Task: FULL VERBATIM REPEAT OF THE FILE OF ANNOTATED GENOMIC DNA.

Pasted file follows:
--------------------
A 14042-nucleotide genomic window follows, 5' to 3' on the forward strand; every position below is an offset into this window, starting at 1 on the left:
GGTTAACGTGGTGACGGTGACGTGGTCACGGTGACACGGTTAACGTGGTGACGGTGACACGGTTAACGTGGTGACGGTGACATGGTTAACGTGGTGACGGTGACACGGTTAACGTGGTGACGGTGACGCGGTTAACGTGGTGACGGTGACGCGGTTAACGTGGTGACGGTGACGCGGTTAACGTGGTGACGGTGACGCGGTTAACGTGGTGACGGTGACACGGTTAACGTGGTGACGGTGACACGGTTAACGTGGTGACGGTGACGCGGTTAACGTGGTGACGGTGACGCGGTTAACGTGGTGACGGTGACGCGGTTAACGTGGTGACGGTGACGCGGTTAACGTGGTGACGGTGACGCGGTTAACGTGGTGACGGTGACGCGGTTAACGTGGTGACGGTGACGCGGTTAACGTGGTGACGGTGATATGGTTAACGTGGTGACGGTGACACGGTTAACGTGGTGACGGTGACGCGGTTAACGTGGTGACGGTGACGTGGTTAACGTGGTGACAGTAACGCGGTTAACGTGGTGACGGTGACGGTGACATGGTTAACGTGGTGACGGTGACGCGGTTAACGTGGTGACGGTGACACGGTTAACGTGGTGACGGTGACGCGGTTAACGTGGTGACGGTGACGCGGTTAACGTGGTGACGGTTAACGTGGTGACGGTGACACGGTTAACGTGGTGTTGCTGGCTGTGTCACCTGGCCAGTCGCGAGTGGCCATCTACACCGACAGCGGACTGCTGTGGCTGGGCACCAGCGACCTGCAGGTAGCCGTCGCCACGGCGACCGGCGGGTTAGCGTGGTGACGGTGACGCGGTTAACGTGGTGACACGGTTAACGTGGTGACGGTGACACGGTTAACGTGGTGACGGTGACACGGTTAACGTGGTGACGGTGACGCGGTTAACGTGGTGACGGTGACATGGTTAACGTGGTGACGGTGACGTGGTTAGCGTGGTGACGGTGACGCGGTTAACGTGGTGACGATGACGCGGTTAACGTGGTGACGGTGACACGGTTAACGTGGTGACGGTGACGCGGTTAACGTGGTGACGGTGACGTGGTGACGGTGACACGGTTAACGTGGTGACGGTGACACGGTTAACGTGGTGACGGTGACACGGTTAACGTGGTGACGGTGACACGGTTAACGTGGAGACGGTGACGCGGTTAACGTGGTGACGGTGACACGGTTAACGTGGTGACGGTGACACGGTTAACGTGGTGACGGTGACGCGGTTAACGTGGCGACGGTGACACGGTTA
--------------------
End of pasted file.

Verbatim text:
A 14042-nucleotide genomic window follows, 5' to 3' on the forward strand; every position below is an offset into this window, starting at 1 on the left:
GGTTAACGTGGTGACGGTGACGTGGTCACGGTGACACGGTTAACGTGGTGACGGTGACACGGTTAACGTGGTGACGGTGACATGGTTAACGTGGTGACGGTGACACGGTTAACGTGGTGACGGTGACGCGGTTAACGTGGTGACGGTGACGCGGTTAACGTGGTGACGGTGACGCGGTTAACGTGGTGACGGTGACGCGGTTAACGTGGTGACGGTGACACGGTTAACGTGGTGACGGTGACACGGTTAACGTGGTGACGGTGACGCGGTTAACGTGGTGACGGTGACGCGGTTAACGTGGTGACGGTGACGCGGTTAACGTGGTGACGGTGACGCGGTTAACGTGGTGACGGTGACGCGGTTAACGTGGTGACGGTGACGCGGTTAACGTGGTGACGGTGACGCGGTTAACGTGGTGACGGTGATATGGTTAACGTGGTGACGGTGACACGGTTAACGTGGTGACGGTGACGCGGTTAACGTGGTGACGGTGACGTGGTTAACGTGGTGACAGTAACGCGGTTAACGTGGTGACGGTGACGGTGACATGGTTAACGTGGTGACGGTGACGCGGTTAACGTGGTGACGGTGACACGGTTAACGTGGTGACGGTGACGCGGTTAACGTGGTGACGGTGACGCGGTTAACGTGGTGACGGTTAACGTGGTGACGGTGACACGGTTAACGTGGTGTTGCTGGCTGTGTCACCTGGCCAGTCGCGAGTGGCCATCTACACCGACAGCGGACTGCTGTGGCTGGGCACCAGCGACCTGCAGGTAGCCGTCGCCACGGCGACCGGCGGGTTAGCGTGGTGACGGTGACGCGGTTAACGTGGTGACACGGTTAACGTGGTGACGGTGACACGGTTAACGTGGTGACGGTGACACGGTTAACGTGGTGACGGTGACGCGGTTAACGTGGTGACGGTGACATGGTTAACGTGGTGACGGTGACGTGGTTAGCGTGGTGACGGTGACGCGGTTAACGTGGTGACGATGACGCGGTTAACGTGGTGACGGTGACACGGTTAACGTGGTGACGGTGACGCGGTTAACGTGGTGACGGTGACGTGGTGACGGTGACACGGTTAACGTGGTGACGGTGACACGGTTAACGTGGTGACGGTGACACGGTTAACGTGGTGACGGTGACACGGTTAACGTGGAGACGGTGACGCGGTTAACGTGGTGACGGTGACACGGTTAACGTGGTGACGGTGACACGGTTAACGTGGTGACGGTGACGCGGTTAACGTGGCGACGGTGACACGGTTA